Updated on 09/17/2011 10:54PM

Log on, dive in, and start learning


No one will confuse me with Doyle Brunson or Phil Hellmuth. I am not a poker expert who has won millions of dollars and dozens of professional tournaments. I cannot even claim an overall profit in my two years of play, almost all on the Internet.

But I am learning, getting better, and believe I've turned the corner toward earning some of the zillions of dollars on the table - on lots of tables - that fuel the worldwide poker boom.

I'm a student of the game, applying many of the techniques I have used to win at the racetrack. In 2002, when television exposure of poker exploded via hidden cameras that revealed hole cards, I began reading several good poker books while playing with Wilson Software's excellent Turbo Texas Hold'em program. This was almost a year before I logged on to a trio of recommended poker websites - partypoker.com, paradisepoker.com, and pokerstars.com.

At first I played with fake money just to get the feel of the game, to learn who makes the first bet, and what are the best starting hands (such as AA, AK, KK, QQ, AQ suited, JJ, and very few others). But I quickly tired of playing with fake money. It was easy to see that good players rarely emulated the play of those who continued to bet their fake bankrolls without rhyme or reason. So the first tip I can share about my learning experience is this: Playing with fake money - beyond simply learning the basics - is the best way to develop bad habits.

Next, I deposited $100 of real money into an account with partypoker.com and another $100 with pokerstars.com. These are the two most popular poker websites, as measured by numbers of players and by the ungodly sums of money in their respective tournaments each week.

On alternate nights for a few hours, I set aside my horse race handicapping and began to play $1-$3 limit poker and quickly found that the style of play resembled the fake money games, for the same reason: The relative cost of staying in weak hands - to see the three-card "flop," the fourth-card "turn," or even the final community card, "the river" - simply cost too little for most people to throw their hands away. Low-limit hold 'em games played more like no-fold-'em hold 'em games. While it was relatively easy to win a few dollars in these low-limit games, it was not the best place to learn good strategic play.

So tip No. 2 is this: Games that do not involve $5-$10 wagering units on some sites and $10-$20 wagers on many others tend to eliminate the art of bluffing. If your aim is to play well enough, get away from the very low-limit games as soon as you understand the basics.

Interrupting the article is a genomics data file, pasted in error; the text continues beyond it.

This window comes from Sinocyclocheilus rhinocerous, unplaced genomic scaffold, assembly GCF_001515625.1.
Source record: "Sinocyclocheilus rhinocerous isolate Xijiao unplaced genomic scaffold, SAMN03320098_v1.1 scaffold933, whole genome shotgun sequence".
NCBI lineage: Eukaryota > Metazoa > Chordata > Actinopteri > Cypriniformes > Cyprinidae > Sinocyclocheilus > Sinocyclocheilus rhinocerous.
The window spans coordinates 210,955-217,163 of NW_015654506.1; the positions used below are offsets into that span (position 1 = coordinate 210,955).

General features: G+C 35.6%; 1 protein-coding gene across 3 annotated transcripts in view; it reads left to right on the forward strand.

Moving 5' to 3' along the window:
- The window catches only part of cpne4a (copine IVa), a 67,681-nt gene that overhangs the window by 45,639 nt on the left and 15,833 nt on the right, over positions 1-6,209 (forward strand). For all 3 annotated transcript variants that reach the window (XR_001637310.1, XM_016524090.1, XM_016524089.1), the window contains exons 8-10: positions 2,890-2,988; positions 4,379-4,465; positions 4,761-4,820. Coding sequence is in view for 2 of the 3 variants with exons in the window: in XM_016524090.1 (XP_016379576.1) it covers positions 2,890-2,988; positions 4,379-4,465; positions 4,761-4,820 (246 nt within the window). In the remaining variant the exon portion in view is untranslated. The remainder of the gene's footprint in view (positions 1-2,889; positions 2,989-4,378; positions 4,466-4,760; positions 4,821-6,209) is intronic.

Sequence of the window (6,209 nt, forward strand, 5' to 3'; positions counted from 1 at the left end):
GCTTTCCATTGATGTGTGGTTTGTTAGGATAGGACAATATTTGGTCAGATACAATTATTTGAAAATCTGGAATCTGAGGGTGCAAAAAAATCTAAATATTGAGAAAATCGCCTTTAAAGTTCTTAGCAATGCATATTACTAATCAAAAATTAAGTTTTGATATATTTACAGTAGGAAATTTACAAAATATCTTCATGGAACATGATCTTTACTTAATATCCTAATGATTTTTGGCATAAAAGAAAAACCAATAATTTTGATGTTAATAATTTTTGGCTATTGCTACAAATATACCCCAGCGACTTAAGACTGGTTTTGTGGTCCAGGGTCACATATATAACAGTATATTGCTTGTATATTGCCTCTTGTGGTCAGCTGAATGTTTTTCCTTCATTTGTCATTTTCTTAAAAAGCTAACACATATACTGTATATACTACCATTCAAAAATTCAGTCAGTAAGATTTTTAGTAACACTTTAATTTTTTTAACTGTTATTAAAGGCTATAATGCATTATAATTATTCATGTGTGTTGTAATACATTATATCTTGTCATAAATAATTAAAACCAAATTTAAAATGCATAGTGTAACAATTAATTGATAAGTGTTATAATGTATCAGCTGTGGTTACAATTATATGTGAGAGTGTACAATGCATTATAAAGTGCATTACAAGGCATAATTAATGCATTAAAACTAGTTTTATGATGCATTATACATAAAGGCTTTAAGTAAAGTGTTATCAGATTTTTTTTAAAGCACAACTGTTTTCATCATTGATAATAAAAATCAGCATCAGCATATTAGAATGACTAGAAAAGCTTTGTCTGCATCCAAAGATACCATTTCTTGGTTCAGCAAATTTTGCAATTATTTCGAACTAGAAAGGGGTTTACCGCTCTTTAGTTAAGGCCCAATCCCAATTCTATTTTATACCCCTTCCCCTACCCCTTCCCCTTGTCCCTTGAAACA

The next and most important phase of my early learning curve involved losing lots more than I won - almost $7,000 in the first year - but the experience pushed my game to a higher level.

Among other things, I played in dozens of single-table, no-limit hold 'em games that featured small blinds of $1 and $2, with player bankrolls ranging from $40 to $200. It was here that a bet of $20, $30, or an all-in play forced most opponents to think about the cost before calling or raising. It was here that I found decent payoffs for well-played, strong hands and opportunities for an occasional bluff.

Tip No. 3 came from losing a hand I thought I had won before my opponent turned over his cards to make an inside straight: Study the flop. Study every flop and every combination of community cards in order to identify the stone-cold nuts and the second-best possible hands. Do this even when you are not participating in a given hand. Do this even in the fake-money and low-limit games.

After tooling around with $3-$6 limit games and an assortment of single-table no-limit games, I began to enter single-table and multi-table tournaments, mostly on pokerstars.com.

The entry fees ranged from $3 to $100, with 100 to 2,000 players. Using frequent player points, I also entered Freeroll Satellites for the World Poker Tour and the World Series of Poker and twice made final tables without winning the $10,000 seats for those prestigious events.

In all of these tournaments, my main goal was to play my best, win money if possible, and learn from my errors. Taking the last of these goals first, the best websites provided opportunities to download all previous hands along with notes I made on other players and statistics relating to all four stages of my betting. You can't do that in a brick-and-mortar casino.

Using these aids, I began to finish first or second in two out of every five single-table tournaments and even won a pair of multi-table tourneys with more than 1,700 players each. Playing my best was not always what I did, but here is where some horseplaying experience can help sharpen your play.

Tip No. 4: In horse racing, the odds must be fair on the horse you like, or there should be no play. In poker, if you want to draw cards to make your hand, you need fair odds to continue to feed the pot. Also, you have to be careful not to give your opponent generous payoff odds - or free cards on the turn or river - to make it easy to beat you. Some examples will be in my next installment, along with a glossary of terms designed to explain the game's mechanics and its diabolical nature.